Near Baynesville in Westmoreland County, Virginia — The American South (Mid-Atlantic)
Westmoreland State Park
Erected 1939 by Virginia Conservation Commission. (Marker Number J-75.)
Marker series. This marker is included in the Civilian Conservation Corps marker series.
Location. 38° 8.812′ N, 76° 52.638′ W. Marker is near Baynesville, Virginia, in Westmoreland County. Marker is at the intersection of Kings Highway (Virginia Route 3) and State Park Road (Virginia Route 347), on the left when traveling east on Kings Highway. Click for map. Marker is in this post office area: Montross VA 22520, United States of America.
Other nearby markers. At least 8 other markers are within 2 miles of this marker, measured as the crow flies. Stratford and Chantilly (approx. 0.6 miles away); A Testament to Craftsmanship (approx. 1.2 miles away); Burrell Eskridge and His Son Vernon Eskridge Stratford Hall (approx. 1.6 miles away); To Keep in Perpetual Remembrance the Name of Thomas Lee (approx. 1.6 miles away); Tempting Target (approx. 1.8 miles away); War in the Chesapeake (approx. 1.8 miles away); Putting the Potomac on the Map (approx. 1.8 miles away).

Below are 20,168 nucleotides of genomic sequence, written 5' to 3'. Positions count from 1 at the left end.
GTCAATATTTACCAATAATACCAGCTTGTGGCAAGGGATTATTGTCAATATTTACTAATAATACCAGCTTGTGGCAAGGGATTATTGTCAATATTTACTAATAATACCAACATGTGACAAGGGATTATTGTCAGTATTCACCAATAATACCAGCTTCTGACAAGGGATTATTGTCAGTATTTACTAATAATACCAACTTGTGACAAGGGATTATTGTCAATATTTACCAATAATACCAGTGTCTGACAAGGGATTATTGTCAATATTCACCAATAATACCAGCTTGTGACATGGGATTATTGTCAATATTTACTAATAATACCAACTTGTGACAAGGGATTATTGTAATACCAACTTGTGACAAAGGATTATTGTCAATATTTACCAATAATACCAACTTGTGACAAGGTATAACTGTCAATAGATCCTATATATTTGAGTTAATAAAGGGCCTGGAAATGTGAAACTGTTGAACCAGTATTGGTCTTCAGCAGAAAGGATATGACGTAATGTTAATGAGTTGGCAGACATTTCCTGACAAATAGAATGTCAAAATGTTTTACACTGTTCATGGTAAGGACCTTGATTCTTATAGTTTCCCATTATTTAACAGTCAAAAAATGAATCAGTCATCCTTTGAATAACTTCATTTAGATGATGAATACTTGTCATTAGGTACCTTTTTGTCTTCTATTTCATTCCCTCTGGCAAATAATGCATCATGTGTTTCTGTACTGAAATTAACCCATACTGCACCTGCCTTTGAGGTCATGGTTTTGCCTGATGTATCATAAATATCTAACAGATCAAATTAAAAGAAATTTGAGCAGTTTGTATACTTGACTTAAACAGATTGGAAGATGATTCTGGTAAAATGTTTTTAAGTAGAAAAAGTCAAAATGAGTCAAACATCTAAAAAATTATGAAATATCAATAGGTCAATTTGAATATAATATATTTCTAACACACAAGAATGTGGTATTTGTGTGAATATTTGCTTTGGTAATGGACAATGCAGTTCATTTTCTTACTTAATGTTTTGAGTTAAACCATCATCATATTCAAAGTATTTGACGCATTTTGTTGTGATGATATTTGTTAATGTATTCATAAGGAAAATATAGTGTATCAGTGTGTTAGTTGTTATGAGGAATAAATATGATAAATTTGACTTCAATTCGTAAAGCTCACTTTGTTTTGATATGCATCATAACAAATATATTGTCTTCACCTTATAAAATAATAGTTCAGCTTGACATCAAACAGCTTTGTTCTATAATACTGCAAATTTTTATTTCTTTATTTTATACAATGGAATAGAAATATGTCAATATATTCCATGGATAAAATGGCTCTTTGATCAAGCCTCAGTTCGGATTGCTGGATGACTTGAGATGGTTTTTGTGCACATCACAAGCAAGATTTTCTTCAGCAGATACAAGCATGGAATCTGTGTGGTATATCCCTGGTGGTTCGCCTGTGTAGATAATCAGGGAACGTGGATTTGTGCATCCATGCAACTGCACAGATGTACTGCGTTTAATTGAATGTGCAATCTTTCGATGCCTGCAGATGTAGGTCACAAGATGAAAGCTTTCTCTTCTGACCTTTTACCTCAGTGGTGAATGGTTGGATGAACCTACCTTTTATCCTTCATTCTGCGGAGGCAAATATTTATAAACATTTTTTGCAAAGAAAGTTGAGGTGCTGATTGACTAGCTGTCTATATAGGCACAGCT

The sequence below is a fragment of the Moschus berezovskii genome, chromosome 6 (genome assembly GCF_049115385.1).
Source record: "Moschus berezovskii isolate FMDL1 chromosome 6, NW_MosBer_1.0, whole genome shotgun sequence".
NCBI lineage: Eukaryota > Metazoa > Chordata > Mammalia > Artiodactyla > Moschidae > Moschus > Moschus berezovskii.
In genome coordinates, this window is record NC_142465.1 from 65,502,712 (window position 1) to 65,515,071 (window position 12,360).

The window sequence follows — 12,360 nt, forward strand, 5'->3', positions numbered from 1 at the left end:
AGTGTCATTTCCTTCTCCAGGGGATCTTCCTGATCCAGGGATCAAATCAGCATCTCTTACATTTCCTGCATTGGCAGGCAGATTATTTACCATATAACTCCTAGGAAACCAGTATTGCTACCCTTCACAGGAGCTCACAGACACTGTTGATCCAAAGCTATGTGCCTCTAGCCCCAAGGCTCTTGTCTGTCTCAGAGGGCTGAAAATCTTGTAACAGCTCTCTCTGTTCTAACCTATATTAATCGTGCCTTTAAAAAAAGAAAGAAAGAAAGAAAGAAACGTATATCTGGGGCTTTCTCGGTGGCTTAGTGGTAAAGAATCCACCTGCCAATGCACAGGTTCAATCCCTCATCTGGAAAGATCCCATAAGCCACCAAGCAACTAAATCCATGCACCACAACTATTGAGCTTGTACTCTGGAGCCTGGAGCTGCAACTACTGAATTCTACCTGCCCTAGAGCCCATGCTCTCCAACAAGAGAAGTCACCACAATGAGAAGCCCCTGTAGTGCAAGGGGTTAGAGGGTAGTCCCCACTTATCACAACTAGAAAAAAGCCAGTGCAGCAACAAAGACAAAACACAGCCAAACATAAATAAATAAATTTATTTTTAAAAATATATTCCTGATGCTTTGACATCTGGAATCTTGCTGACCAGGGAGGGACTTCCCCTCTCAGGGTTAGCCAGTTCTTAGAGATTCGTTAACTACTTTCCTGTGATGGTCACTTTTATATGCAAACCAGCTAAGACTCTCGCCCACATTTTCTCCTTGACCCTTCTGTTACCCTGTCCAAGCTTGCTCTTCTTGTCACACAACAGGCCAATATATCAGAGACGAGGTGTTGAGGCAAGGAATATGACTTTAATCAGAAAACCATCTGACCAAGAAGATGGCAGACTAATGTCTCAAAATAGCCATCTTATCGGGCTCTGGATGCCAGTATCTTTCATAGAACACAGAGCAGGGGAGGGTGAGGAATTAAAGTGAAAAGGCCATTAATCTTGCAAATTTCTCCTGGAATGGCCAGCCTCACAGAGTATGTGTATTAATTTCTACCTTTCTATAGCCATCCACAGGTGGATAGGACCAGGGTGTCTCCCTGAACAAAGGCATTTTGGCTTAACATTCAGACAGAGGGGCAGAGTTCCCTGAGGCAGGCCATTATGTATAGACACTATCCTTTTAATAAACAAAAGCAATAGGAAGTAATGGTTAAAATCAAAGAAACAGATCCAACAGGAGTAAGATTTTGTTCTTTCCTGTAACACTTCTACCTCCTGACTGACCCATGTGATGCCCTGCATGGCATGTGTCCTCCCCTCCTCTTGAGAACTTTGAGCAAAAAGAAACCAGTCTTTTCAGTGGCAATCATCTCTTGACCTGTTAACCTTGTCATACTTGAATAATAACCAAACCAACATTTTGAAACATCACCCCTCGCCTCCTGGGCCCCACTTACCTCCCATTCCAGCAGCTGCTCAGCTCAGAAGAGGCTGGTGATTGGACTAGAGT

Also see . . .
1. Westmoreland. “The park extends about one and a half miles along the Potomac River, and its 1,311 acres neighbor the former homes of both George Washington and Robert E. Lee. The park’s Horsehead Cliffs provide visitors with a spectacular view of the Potomac River. In addition to the scenic beauty at Westmoreland, the park offers hiking, camping, cabins, fishing, boating and swimming.” (Submitted on September 9, 2009.)
2. Clifts Plantation (44WM33). “Permanent English settlement of Westmoreland County began in the late 1640s. Many of the earliest settlers in the region were immigrants from Maryland, among them Nathanial Pope, who first patented the land on which The Clifts was located in 1651. Pope, who lived up river from the Clifts tract at the confluence of Mattox (Appomattox) Creek and the Potomac, was among the county’s wealthiest residents at his death in 1660 when he left The Clifts tract to his son Thomas.” (Submitted on September 9, 2009.)
Categories. • Settlements & Settlers •
Credits. This page originally submitted on , by J. J. Prats of Springfield, Virginia. This page has been viewed 859 times since then and 82 times this year. Photos: 1, 2. submitted on , by J. J. Prats of Springfield, Virginia. This page was last revised on June 16, 2016.
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